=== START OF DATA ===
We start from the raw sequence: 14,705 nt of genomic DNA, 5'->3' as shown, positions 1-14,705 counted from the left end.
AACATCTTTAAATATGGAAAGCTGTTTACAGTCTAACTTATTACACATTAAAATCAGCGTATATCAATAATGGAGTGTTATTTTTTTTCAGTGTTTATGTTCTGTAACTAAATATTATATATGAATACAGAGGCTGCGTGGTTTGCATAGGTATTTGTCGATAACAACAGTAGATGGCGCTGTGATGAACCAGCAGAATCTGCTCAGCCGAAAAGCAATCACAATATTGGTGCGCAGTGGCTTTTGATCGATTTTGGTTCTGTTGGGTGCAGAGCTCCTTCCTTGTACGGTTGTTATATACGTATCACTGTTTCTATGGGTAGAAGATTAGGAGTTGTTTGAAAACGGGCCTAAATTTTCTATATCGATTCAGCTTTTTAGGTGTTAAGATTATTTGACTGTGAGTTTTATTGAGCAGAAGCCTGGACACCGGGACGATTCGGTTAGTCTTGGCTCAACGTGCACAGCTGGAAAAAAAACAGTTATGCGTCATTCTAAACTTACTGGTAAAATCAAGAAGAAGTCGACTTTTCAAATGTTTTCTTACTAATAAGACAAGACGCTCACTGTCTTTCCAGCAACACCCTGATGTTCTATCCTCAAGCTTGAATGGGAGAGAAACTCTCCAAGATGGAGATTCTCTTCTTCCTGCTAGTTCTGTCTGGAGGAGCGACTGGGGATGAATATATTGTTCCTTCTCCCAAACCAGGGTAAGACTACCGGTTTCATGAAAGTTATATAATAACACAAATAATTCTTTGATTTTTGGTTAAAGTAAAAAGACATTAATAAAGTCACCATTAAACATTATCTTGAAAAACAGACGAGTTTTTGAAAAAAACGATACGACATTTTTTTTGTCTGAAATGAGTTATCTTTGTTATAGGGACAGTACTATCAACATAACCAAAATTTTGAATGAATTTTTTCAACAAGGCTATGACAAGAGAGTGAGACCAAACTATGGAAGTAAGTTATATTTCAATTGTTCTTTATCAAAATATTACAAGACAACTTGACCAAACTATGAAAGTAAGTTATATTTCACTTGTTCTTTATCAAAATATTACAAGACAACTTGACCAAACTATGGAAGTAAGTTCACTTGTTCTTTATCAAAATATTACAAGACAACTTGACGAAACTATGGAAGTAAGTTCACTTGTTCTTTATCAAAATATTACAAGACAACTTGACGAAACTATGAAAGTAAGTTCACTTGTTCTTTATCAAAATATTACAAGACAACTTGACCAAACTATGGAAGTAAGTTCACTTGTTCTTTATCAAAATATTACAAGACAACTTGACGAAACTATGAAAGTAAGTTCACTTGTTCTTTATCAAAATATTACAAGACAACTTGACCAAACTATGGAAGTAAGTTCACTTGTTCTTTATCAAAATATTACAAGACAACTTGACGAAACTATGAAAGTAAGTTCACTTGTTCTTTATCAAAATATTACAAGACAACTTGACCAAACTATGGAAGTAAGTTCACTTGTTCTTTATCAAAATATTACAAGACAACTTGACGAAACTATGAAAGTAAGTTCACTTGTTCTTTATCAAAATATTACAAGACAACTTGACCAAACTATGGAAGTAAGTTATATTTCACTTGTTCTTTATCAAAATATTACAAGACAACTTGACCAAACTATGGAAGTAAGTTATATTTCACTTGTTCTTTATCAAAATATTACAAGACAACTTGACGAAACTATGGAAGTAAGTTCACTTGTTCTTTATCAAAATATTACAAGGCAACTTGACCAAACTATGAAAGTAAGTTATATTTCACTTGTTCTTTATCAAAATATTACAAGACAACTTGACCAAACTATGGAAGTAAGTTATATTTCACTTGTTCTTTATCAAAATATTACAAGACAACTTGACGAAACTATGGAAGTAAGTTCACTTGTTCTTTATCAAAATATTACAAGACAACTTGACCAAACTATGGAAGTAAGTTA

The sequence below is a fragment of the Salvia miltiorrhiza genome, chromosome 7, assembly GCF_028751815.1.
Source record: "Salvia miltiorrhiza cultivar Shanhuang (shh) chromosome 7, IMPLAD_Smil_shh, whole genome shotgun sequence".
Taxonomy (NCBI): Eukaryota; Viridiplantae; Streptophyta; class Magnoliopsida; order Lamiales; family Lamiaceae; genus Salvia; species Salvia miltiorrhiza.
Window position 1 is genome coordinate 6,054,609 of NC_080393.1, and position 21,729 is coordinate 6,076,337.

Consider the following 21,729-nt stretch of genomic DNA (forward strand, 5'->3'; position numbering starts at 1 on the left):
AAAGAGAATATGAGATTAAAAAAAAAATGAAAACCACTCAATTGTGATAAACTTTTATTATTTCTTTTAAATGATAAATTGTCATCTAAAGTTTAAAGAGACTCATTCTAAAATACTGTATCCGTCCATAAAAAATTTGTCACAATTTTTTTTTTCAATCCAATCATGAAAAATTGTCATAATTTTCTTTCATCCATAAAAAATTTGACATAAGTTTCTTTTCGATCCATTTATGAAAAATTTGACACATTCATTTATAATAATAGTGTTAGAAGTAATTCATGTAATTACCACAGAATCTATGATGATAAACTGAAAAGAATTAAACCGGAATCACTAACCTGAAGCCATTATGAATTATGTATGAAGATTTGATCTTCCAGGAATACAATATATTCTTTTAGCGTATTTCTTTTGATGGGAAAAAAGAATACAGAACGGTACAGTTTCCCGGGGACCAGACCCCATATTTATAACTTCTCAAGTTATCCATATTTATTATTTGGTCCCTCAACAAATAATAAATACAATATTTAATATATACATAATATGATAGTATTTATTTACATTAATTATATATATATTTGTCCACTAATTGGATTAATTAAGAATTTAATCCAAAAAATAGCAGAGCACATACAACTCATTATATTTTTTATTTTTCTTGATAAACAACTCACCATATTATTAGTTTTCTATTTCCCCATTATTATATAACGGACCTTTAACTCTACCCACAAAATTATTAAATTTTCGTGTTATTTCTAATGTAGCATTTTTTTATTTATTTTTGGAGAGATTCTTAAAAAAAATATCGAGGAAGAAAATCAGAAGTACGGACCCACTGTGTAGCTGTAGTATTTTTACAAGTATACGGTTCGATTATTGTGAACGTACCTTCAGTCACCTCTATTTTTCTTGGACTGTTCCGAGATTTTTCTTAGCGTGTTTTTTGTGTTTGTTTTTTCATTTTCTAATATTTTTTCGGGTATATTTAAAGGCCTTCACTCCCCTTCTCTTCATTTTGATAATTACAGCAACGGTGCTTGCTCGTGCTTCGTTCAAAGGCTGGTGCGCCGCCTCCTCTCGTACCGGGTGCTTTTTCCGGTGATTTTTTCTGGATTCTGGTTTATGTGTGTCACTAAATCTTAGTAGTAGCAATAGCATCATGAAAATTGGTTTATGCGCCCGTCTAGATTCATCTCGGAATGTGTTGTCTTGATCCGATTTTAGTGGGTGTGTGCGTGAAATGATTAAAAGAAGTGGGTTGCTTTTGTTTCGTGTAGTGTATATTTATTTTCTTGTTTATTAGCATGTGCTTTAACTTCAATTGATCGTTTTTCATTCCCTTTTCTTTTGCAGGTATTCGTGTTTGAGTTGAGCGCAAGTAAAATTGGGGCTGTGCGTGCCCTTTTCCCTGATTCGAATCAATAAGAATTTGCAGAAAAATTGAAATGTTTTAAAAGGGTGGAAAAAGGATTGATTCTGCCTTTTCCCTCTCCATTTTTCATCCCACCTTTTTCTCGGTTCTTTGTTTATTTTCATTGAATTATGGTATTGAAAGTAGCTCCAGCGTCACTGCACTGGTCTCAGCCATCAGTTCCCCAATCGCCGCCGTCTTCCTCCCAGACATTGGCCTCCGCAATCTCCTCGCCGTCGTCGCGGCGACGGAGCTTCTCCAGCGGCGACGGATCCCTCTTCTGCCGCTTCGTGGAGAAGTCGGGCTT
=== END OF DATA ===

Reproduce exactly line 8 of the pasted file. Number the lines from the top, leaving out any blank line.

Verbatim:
AAAGAGAATATGAGATTAAAAAAAAAATGAAAACCACTCAATTGTGATAAACTTTTATTATTTCTTTTAAATGATAAATTGTCATCTAAAGTTTAAAGAGACTCATTCTAAAATACTGTATCCGTCCATAAAAAATTTGTCACAATTTTTTTTTTCAATCCAATCATGAAAAATTGTCATAATTTTCTTTCATCCATAAAAAATTTGACATAAGTTTCTTTTCGATCCATTTATGAAAAATTTGACACATTCATTTATAATAATAGTGTTAGAAGTAATTCATGTAATTACCACAGAATCTATGATGATAAACTGAAAAGAATTAAACCGGAATCACTAACCTGAAGCCATTATGAATTATGTATGAAGATTTGATCTTCCAGGAATACAATATATTCTTTTAGCGTATTTCTTTTGATGGGAAAAAAGAATACAGAACGGTACAGTTTCCCGGGGACCAGACCCCATATTTATAACTTCTCAAGTTATCCATATTTATTATTTGGTCCCTCAACAAATAATAAATACAATATTTAATATATACATAATATGATAGTATTTATTTACATTAATTATATATATATTTGTCCACTAATTGGATTAATTAAGAATTTAATCCAAAAAATAGCAGAGCACATACAACTCATTATATTTTTTATTTTTCTTGATAAACAACTCACCATATTATTAGTTTTCTATTTCCCCATTATTATATAACGGACCTTTAACTCTACCCACAAAATTATTAAATTTTCGTGTTATTTCTAATGTAGCATTTTTTTATTTATTTTTGGAGAGATTCTTAAAAAAAATATCGAGGAAGAAAATCAGAAGTACGGACCCACTGTGTAGCTGTAGTATTTTTACAAGTATACGGTTCGATTATTGTGAACGTACCTTCAGTCACCTCTATTTTTCTTGGACTGTTCCGAGATTTTTCTTAGCGTGTTTTTTGTGTTTGTTTTTTCATTTTCTAATATTTTTTCGGGTATATTTAAAGGCCTTCACTCCCCTTCTCTTCATTTTGATAATTACAGCAACGGTGCTTGCTCGTGCTTCGTTCAAAGGCTGGTGCGCCGCCTCCTCTCGTACCGGGTGCTTTTTCCGGTGATTTTTTCTGGATTCTGGTTTATGTGTGTCACTAAATCTTAGTAGTAGCAATAGCATCATGAAAATTGGTTTATGCGCCCGTCTAGATTCATCTCGGAATGTGTTGTCTTGATCCGATTTTAGTGGGTGTGTGCGTGAAATGATTAAAAGAAGTGGGTTGCTTTTGTTTCGTGTAGTGTATATTTATTTTCTTGTTTATTAGCATGTGCTTTAACTTCAATTGATCGTTTTTCATTCCCTTTTCTTTTGCAGGTATTCGTGTTTGAGTTGAGCGCAAGTAAAATTGGGGCTGTGCGTGCCCTTTTCCCTGATTCGAATCAATAAGAATTTGCAGAAAAATTGAAATGTTTTAAAAGGGTGGAAAAAGGATTGATTCTGCCTTTTCCCTCTCCATTTTTCATCCCACCTTTTTCTCGGTTCTTTGTTTATTTTCATTGAATTATGGTATTGAAAGTAGCTCCAGCGTCACTGCACTGGTCTCAGCCATCAGTTCCCCAATCGCCGCCGTCTTCCTCCCAGACATTGGCCTCCGCAATCTCCTCGCCGTCGTCGCGGCGACGGAGCTTCTCCAGCGGCGACGGATCCCTCTTCTGCCGCTTCGTGGAGAAGTCGGGCTT